Rector's Blog: Practicing Promise
The first five books of the Bible, the Torah, comprise the narrative that shapes and defines the people called Israel. The other books of what we Christians call the Old Testament are all in active dialogue with the Torah, and are pointing towards its authority in their shared life. That means that these are the books that helped shape and define Jesus. As a Jew, Jesus’ culture, the lens through which he understood life, the world, and its relationship with God was all inextricably linked to the Torah. As Christians, then, we have some responsibility in recognizing how these books shape us as well.
The Torah begins at the beginning of all things, with the creation of the world and all its inhabitants, then narrows its focus to the creation and formation of God’s people – first through the lives of Abraham and Sarah, and then through their offspring. This narrative details the enslavement of the Israelites in Egypt, as well as their miraculous redemption by God, who liberates them from slavery, and then guides them through the wilderness into a new way of living, into a new identity and sense of purpose in the world.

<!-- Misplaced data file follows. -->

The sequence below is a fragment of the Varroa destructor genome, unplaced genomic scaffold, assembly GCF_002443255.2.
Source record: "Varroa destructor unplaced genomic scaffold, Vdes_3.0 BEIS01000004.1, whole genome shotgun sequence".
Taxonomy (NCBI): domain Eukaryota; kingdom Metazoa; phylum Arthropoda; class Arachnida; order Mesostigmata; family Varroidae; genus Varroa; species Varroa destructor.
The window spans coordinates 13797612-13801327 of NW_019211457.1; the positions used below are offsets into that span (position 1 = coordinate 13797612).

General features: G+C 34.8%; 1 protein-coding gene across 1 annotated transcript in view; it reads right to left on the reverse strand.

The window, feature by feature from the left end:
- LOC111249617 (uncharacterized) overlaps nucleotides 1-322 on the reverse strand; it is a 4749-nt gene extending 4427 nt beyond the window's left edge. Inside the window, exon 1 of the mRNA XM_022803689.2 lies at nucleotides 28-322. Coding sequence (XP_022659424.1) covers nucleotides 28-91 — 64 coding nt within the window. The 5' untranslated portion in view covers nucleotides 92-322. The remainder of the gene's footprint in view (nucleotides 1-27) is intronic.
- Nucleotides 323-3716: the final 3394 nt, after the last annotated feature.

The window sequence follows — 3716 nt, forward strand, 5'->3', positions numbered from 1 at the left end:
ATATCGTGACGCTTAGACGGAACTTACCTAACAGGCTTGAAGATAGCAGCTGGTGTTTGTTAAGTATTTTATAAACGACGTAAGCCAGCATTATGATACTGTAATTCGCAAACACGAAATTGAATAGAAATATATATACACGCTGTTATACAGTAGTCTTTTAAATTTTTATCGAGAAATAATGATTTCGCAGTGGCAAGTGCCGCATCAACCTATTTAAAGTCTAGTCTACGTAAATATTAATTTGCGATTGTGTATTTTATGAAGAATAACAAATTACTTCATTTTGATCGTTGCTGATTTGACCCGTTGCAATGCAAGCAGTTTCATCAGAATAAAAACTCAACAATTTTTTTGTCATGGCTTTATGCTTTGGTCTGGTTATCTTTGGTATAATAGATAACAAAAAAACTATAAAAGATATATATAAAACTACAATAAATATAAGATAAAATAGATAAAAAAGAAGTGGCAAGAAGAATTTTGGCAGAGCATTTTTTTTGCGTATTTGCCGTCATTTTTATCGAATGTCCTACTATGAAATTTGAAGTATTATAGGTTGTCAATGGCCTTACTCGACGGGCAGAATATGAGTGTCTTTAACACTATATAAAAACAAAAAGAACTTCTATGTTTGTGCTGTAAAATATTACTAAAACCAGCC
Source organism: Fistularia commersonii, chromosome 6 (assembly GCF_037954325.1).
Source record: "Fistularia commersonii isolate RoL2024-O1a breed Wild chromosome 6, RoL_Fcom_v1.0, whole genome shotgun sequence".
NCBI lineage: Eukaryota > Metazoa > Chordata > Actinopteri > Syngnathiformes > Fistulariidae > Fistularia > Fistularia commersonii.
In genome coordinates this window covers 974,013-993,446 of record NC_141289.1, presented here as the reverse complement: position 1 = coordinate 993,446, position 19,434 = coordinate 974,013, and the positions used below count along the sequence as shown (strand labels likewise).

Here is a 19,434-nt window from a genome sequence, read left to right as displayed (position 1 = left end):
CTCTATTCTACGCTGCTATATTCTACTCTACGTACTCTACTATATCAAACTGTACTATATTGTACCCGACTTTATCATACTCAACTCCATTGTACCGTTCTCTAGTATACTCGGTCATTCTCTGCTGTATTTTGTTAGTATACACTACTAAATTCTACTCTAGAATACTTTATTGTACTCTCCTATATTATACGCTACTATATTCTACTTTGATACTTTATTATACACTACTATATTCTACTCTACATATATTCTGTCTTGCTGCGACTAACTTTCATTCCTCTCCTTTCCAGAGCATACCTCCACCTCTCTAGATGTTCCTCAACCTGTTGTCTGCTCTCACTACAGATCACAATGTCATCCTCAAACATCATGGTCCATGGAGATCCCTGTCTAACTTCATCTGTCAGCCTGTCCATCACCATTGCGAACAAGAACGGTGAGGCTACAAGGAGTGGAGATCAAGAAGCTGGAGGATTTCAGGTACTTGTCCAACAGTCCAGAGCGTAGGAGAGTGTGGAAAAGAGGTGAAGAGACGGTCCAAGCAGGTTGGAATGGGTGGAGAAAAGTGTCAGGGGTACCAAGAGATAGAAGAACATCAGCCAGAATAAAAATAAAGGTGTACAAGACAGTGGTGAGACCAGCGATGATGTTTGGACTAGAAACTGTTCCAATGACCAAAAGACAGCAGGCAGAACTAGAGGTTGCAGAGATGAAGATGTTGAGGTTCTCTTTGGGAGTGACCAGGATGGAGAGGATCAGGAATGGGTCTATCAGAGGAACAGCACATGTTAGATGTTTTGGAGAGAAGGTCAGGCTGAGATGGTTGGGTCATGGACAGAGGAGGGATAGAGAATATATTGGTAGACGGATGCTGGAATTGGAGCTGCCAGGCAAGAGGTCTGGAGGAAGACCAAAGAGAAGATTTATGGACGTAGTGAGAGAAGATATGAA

From the moment Abraham arrives on the scene, there is a very important thread that is woven throughout the narrative – and that is God’s Promise. God makes a covenant agreement with Abraham, and in that covenant, God promises to bless Abraham, to protect him, and to give him offspring, a heritage, and a land his people can call their own. The phrase Promised Land has passed into our common vernacular so much so that it needs almost no explanation. It is, in fact, aptly named: Land is promised to God’s people, and at the same time, the land contains within it promise, a hope for new and abundant life.